With campuses and the nation in an uproar over civil rights, two legendary coaches prepared their teams for a football classic.
When Texas Western’s all-black starting lineup defeated national powerhouse and all-white Kentucky in the 1966 NCAA title basketball game, everyone understood immediately the historic implications. The significance of the Grambling Tigers’ narrow victory over the Florida A&M Rattlers in the 1967 Orange Blossom Classic, the de facto championship of black college football, however, emerged only over time. Freedman (Journalism/Columbia Univ.; Letters to a Young Journalist, 2006, etc.) memorably revisits an era when, due to still-widespread segregation, black colleges were at their athletic apogee. Tigers’ coach Eddie Robinson and A&M’s Jake Gaither had already sent scores of players to the NFL, but, notwithstanding their distinguished tenures, campus militants harshly criticized both for their public silence on civil rights. Innovative coaches, father figures to countless young men, by 1967, they were marginalized, even ridiculed by a new, impatient generation that knew little of each man’s struggles and achievements. Neither responded directly to the turmoil of the times, but each harbored a private ambition: Robinson to groom a player sufficiently talented and self-possessed to become a quarterback in the NFL and Gaither to play one game against a predominantly white team, a potentially explosive event for the South. During the summer and fall, they laid the groundwork for breaking both barriers. As he takes us through the season for both teams and recreates their bowl matchup, Freedman mixes in revealing information about the cultures of the schools, their rivalries with other black colleges, sensitive portraits of the coaches and players, and an evocative description of a racial and political climate that Robinson and Gaither, each working quietly, did so much to alter.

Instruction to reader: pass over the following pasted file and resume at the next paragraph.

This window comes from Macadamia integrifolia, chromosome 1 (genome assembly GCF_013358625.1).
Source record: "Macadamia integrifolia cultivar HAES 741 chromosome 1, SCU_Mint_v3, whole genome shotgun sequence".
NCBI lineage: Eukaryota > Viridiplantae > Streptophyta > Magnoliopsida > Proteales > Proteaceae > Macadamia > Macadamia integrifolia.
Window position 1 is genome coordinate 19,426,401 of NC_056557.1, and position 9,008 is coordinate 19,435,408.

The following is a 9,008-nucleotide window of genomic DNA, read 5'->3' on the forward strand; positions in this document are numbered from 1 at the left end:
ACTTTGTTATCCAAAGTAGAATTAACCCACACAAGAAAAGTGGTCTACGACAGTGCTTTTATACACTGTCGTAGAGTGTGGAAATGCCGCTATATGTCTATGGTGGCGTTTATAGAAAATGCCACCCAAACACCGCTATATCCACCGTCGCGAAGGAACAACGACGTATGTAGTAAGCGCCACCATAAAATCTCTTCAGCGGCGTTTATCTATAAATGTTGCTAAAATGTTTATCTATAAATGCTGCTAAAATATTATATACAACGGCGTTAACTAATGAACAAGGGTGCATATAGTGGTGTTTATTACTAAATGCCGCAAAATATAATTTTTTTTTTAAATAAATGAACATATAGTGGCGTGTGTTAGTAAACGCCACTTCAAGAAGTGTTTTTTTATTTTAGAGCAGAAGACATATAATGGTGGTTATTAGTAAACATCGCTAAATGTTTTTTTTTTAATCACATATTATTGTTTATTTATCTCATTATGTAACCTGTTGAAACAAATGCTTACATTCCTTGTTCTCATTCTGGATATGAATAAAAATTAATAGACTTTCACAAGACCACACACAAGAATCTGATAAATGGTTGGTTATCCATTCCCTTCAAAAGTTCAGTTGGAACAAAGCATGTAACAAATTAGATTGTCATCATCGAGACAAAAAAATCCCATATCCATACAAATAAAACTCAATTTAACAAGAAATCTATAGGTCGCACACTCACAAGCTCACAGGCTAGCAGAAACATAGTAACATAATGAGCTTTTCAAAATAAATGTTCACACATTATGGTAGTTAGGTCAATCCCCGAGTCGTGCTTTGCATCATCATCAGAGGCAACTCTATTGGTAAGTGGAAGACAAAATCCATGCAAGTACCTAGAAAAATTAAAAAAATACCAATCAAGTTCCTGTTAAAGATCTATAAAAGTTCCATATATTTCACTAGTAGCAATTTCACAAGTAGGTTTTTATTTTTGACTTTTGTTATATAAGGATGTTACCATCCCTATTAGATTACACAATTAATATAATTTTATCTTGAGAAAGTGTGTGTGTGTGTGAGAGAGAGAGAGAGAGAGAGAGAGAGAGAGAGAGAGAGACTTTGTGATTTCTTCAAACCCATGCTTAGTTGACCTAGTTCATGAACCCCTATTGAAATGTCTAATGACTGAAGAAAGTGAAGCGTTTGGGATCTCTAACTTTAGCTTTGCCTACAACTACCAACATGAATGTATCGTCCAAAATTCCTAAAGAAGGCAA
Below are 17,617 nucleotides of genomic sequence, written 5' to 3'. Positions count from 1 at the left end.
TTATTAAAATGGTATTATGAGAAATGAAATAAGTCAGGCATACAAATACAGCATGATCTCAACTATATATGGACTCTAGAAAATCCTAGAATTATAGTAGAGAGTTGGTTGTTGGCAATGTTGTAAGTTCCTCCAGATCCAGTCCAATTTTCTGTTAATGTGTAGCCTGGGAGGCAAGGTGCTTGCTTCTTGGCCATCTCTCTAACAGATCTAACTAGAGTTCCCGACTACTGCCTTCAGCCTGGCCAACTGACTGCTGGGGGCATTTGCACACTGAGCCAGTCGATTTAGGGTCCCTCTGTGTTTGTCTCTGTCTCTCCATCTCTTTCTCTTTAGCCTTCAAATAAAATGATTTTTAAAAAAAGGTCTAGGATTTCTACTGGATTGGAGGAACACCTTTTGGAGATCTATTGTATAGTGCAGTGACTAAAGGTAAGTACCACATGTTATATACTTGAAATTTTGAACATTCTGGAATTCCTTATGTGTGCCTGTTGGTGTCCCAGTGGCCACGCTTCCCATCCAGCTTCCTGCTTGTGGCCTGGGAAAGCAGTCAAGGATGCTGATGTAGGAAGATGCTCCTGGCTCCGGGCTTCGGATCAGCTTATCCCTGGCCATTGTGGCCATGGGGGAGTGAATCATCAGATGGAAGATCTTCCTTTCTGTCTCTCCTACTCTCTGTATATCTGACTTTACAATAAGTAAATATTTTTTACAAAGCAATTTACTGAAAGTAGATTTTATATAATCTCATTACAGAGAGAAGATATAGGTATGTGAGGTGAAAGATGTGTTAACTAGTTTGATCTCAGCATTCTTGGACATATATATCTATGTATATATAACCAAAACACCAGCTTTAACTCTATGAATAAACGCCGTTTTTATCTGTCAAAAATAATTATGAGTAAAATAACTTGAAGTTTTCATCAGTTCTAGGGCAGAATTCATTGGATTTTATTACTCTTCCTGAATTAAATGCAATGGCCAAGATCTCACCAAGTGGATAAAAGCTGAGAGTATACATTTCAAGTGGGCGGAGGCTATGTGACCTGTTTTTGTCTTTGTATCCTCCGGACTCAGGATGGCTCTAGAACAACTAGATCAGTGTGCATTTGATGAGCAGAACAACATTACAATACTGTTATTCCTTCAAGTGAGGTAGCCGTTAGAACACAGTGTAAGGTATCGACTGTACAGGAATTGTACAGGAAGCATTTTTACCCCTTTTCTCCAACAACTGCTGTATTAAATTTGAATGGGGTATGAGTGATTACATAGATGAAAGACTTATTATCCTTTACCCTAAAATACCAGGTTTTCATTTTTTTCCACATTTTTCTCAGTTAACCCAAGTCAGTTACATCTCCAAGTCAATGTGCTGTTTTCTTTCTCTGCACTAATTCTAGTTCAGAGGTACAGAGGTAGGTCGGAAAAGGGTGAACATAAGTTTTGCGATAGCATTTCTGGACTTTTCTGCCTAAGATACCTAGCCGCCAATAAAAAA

Much more than just a sports book.